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perish by my hand, has tried to rob me of all that rendered life desirable to me, he poisoned for months a happiness that, but for his baleful wiles, might have been termed almost celestial, and not satisfied with rendering me a prey to all the horrors of jealousy and suspense, he had almost wrought my feelings to such a pitch of phrenzy, as to make me lift my hand against the life of a beloved and innocent wife; but Providence is ever just, and the villain has at last met with his re ward."
The blood, which still flowed profusely, and the exertion which he used in speaking, made the stranger so very faint, that it was with the utmost diffi- culty he could proceed; and the count rather carried, than supported him, till they reached a large and magnificent mansion, at which he knocked with the authority of a master; it was opened by a servant, who started with af
fright, when he beheld the situation of his lord.
The stranger invited Montalva to enter, and the count, whose curiosity was strongly excited, followed him into a handsome apartment, "tell the marchioness that I am engaged (said the stranger), and send Agnes to me;" the domestic retired, and in a few moments an old female, who appeared something above the common class, entered.
"Oh! holy Mary (cried she), in what dreadful adventure has your excellency been engaged ?"-" Ask no questions, good Agnes (said he), but prepare to dress my arm, and remember I charge you on your life, not to let your lady know I am wounded."
Agnes did as the marquis desired, and though it was easy to see what pain, the dressing of his wound gave him, yet, he did not shrink from the
operation; when she had done it, and retired, he turned to the count.
"I have most probably to thank you for my life (said he), since without your assistance, I do not think that I could have reached my own house; when we have supped, I will relate to you all the circumstances that urged me to the act which you witnessed."
They now went into another apartment, where a magnificent supper was laid, the most exquisite viands, graced the board, and the most delicious wines, in goblets of gold, tempted the marquis and Montalva in vain; they neither did honour to the repast, which was soon concluded, and when it was over the marquis addressed Montalva as follows:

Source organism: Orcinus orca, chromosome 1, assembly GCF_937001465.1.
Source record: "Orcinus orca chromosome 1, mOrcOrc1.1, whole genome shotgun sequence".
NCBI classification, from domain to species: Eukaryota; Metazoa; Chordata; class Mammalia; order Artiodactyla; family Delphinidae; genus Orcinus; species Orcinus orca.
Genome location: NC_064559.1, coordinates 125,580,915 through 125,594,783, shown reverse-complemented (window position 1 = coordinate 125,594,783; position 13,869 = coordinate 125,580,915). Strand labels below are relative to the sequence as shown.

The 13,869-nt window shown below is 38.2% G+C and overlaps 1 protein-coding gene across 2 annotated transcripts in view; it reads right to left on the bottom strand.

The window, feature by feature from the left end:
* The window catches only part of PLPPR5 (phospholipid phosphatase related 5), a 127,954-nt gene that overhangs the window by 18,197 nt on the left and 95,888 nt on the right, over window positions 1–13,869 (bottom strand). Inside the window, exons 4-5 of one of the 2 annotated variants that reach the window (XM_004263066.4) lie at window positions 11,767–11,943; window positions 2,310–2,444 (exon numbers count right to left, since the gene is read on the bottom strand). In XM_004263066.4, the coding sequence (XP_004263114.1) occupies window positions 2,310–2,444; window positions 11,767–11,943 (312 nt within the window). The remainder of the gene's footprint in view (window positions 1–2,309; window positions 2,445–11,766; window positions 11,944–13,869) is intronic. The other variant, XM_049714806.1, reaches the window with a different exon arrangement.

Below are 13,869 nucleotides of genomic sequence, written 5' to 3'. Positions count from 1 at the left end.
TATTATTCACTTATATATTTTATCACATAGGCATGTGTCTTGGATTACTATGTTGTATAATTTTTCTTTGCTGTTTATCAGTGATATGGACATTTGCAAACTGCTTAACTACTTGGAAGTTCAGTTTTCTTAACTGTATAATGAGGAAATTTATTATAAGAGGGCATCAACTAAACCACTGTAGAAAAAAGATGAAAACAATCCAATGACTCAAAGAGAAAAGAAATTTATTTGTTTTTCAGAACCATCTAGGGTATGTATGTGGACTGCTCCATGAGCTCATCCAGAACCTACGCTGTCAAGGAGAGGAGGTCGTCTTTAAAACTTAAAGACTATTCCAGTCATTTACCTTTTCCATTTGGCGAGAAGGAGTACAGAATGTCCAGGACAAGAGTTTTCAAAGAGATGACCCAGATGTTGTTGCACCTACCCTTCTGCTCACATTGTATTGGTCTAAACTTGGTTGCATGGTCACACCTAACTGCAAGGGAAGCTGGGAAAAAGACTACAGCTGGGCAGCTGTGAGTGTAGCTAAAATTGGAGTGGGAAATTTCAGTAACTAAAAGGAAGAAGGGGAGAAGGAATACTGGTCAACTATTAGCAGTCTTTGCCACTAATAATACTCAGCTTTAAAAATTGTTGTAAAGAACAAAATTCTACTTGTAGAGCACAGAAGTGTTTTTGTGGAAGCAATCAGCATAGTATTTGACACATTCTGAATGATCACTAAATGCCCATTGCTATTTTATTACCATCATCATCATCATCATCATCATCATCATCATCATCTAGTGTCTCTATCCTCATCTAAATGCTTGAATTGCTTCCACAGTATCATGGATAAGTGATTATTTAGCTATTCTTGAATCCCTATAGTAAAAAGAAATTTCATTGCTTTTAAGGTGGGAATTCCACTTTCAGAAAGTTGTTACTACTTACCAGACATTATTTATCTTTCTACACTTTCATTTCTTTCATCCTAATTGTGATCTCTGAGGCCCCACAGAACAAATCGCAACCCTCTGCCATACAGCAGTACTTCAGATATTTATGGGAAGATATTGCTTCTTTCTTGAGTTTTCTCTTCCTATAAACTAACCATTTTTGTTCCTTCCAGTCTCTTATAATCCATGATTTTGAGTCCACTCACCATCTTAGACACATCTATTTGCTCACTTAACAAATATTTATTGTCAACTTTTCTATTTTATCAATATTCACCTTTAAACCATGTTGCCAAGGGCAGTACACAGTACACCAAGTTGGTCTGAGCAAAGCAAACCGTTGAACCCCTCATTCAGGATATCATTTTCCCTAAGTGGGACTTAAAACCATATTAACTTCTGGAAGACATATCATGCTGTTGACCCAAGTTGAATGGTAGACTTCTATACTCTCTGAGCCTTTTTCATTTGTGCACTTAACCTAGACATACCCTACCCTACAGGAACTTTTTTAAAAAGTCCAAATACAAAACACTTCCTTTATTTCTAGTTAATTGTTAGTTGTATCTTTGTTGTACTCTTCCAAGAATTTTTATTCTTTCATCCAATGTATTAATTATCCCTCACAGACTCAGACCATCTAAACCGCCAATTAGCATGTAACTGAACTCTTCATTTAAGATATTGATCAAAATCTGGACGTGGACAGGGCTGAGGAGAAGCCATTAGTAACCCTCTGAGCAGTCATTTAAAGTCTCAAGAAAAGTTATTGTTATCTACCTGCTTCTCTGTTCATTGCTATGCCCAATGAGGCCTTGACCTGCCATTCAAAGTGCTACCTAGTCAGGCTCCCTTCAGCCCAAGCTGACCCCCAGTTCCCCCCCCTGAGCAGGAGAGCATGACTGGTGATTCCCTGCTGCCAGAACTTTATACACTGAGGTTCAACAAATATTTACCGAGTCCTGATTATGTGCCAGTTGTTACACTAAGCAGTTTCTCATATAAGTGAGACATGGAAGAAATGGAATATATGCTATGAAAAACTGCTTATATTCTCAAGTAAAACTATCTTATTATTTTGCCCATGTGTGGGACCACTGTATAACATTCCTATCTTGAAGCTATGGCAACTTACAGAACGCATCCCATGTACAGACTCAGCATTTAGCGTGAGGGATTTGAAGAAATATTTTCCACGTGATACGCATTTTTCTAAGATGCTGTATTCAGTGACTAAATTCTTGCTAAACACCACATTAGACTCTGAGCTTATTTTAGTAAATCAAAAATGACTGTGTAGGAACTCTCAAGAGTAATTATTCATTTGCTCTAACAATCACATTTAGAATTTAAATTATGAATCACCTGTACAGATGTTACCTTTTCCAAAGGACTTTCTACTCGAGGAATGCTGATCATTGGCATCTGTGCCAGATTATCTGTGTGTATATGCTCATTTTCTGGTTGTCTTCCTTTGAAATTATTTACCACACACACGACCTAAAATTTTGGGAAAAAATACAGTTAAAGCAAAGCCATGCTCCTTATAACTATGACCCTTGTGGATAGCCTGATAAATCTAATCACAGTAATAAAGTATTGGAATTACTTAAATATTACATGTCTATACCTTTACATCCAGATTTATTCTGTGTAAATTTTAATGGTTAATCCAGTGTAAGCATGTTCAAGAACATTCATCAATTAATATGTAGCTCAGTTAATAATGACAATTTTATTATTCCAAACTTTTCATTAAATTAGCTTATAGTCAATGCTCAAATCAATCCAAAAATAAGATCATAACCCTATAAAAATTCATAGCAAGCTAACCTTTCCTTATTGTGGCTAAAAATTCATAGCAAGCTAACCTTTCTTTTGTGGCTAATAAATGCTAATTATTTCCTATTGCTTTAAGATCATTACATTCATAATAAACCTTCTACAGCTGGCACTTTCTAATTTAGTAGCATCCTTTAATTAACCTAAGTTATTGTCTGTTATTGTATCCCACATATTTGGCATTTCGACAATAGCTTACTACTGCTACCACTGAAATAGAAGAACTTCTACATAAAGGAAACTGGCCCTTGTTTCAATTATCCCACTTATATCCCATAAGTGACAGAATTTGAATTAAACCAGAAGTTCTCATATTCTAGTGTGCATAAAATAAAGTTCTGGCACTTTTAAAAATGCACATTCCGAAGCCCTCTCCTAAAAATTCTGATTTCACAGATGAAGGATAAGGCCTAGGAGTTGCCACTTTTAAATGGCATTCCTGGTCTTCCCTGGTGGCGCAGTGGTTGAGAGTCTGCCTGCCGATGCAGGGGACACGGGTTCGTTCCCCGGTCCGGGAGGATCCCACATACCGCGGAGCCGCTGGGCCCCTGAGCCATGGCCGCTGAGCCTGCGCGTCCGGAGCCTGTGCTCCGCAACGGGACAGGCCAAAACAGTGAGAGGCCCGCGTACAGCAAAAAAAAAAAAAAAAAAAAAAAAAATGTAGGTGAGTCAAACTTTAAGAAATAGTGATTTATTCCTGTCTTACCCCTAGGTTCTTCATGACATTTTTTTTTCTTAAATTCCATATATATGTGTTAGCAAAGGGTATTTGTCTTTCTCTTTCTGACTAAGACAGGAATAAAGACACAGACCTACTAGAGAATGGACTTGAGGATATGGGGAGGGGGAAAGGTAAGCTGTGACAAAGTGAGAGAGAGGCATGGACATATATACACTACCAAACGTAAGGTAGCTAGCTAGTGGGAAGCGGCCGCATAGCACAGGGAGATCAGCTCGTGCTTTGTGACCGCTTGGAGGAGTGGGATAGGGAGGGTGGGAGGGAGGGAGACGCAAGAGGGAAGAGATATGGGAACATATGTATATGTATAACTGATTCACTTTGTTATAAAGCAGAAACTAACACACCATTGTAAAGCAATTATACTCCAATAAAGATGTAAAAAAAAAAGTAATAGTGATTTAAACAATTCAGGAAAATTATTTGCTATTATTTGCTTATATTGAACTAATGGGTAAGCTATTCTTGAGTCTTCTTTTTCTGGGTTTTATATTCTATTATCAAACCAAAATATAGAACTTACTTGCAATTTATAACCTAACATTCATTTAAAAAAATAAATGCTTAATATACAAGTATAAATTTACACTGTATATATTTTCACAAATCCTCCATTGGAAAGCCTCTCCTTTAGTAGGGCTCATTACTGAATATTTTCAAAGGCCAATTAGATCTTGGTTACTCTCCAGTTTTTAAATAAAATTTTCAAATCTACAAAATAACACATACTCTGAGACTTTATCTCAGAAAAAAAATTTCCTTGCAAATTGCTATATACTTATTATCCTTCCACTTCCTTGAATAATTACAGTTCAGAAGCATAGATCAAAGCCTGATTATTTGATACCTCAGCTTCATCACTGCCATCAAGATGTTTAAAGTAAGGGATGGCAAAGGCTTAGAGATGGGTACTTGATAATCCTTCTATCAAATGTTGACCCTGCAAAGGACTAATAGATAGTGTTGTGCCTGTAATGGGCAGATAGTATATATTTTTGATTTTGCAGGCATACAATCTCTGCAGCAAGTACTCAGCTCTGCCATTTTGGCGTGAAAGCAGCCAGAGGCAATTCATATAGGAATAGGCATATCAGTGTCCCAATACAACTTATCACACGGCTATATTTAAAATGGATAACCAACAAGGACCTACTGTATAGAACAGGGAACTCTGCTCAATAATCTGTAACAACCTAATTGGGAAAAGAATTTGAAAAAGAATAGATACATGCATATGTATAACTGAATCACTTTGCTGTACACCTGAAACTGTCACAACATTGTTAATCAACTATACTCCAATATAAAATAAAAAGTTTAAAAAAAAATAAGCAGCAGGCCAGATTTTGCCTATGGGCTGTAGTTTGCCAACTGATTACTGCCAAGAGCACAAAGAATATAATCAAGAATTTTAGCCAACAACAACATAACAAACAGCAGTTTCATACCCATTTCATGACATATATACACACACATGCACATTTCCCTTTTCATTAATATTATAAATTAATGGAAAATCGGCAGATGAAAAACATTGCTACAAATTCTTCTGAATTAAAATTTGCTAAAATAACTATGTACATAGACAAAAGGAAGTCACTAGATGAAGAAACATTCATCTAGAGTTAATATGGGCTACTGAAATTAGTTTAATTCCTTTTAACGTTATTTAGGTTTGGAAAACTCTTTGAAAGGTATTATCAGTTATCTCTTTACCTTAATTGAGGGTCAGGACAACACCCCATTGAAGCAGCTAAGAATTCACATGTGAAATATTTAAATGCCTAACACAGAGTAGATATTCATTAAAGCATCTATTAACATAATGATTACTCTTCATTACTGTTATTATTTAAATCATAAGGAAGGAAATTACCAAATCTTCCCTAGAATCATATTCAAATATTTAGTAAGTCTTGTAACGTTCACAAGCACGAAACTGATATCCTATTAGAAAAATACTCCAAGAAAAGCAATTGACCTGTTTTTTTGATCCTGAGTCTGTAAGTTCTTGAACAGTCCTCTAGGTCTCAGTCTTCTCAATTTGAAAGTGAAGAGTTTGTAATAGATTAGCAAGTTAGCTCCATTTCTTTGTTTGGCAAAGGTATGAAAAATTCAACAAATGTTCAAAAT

"You see before you, sir, the Marquis de Santenos, sprung from one of the noblest families in Spain, and master of a princely fortune; I entered life with the happiest prospects; while I was yet very young, I saw and loved
Donna Maria de Guzman; neither her birth nor fortune were equal to mine, but the graces of her mind and bosom, were such as to render her a wife for an emperor: she heard my vows with complacency, and as I stood high in the favour of her relations, we were speedily united.
"For some time, nothing could exceed the felicity that I enjoyed; my Maria, at the end of a year, brought me a son; if you have ever been a father, you may conceive the pleasure which I derived from this circumstance; with what delight did I behold my wife, bending with the sweetest smiles over her infant as it received nourishment from her bosom; never did she appear so beautiful in my eyes, as when employed in the tender offices of maternal love. I had, when I first married her, believed my happiness incapable of increase, but I saw it daily augment, and I bent in fervent grati
tude to that almighty power, who had allotted me so large a portion of bliss.
"Don Carlos de Padilla had been the friend of my youth, but accident had separated us for some years; he had travelled, and though we promised to correspond with each other, it was a promise that he did not keep; and he returned to Madrid in something more than a year after my marriage. He hastened to my house, I received him with the utmost warmth, and introduced him to Maria, as a man, whom I regarded with the affection of a brother. To be my friend, was a sufficient recommendation to the favour of my wife, and her behaviour to him was equally friendly and attentive. Don Carlos is, or rather (continued he sighing), was, one of the handsomest men in Spain; he had the weakness and vanity to suppose that his person and accomplishments had caught the heart of my wife, and in a short time he presumed to make dishonourable overtures